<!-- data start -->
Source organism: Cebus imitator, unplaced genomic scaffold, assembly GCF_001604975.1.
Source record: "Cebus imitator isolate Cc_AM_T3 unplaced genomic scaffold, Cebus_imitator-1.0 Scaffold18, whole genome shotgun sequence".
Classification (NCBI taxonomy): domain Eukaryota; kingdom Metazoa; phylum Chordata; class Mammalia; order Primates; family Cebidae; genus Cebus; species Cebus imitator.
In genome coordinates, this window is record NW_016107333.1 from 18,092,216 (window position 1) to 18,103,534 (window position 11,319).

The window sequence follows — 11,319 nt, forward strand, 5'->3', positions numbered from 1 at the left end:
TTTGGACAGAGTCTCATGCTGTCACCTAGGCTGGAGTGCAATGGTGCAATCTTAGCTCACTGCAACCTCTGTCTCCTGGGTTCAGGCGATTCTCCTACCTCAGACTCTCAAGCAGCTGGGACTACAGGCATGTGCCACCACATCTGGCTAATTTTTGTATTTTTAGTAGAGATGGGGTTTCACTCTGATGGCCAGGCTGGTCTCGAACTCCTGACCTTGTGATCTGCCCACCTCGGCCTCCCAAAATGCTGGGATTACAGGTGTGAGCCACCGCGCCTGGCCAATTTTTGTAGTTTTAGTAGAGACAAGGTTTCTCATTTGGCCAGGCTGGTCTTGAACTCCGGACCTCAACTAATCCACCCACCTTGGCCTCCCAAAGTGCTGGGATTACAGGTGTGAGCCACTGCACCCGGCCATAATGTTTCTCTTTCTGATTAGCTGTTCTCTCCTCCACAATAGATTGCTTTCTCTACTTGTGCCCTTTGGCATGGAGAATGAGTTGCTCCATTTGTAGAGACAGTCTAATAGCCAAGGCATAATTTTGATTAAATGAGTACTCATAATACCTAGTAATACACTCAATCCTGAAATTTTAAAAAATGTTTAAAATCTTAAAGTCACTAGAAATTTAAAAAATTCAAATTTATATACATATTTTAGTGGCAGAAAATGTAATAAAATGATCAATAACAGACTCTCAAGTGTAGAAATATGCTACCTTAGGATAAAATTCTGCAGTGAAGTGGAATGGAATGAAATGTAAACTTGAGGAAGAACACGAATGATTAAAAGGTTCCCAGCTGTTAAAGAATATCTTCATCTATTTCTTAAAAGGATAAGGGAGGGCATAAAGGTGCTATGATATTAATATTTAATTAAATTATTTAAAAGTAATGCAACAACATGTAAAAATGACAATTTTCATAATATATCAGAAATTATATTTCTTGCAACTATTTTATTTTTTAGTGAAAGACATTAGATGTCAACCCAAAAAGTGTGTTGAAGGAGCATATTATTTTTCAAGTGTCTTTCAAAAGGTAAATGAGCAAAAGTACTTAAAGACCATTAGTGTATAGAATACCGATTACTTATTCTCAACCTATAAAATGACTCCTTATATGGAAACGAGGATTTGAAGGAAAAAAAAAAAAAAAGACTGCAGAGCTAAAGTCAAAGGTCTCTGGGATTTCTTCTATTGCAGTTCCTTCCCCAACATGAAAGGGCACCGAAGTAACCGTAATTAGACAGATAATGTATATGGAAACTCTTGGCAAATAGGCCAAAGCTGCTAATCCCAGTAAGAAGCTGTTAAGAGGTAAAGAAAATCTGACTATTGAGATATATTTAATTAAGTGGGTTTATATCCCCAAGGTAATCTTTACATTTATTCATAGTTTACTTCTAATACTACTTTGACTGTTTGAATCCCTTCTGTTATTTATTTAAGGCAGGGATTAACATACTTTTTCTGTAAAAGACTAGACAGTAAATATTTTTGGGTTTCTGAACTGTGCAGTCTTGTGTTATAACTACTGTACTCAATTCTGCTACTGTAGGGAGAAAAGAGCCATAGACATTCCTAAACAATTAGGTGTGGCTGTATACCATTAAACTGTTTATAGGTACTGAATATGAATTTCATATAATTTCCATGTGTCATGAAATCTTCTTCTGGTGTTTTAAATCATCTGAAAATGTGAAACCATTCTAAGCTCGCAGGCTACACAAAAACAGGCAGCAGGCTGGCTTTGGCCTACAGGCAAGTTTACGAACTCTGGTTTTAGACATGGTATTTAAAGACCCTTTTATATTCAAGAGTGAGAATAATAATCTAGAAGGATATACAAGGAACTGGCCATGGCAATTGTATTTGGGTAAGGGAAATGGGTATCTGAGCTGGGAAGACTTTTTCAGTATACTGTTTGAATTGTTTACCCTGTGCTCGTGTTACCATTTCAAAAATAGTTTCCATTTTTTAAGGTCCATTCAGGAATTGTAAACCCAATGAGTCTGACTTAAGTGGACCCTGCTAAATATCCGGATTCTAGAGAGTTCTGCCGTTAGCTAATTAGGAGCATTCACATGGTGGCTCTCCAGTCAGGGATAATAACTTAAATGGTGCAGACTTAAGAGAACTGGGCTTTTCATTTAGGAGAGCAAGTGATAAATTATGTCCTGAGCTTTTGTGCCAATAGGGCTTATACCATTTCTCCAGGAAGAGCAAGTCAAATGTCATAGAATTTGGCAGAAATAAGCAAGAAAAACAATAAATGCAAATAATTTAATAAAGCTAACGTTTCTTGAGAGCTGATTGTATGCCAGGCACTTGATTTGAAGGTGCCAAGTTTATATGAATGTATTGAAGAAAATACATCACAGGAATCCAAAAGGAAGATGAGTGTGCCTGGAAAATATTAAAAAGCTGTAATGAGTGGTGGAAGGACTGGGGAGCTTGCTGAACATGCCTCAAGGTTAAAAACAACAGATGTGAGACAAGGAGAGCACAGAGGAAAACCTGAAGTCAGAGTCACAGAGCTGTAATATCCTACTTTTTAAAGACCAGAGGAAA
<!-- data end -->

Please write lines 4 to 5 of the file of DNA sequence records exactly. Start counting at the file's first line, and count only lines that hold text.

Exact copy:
In genome coordinates, this window is record NW_016107333.1 from 18,092,216 (window position 1) to 18,103,534 (window position 11,319).

The window sequence follows — 11,319 nt, forward strand, 5'->3', positions numbered from 1 at the left end: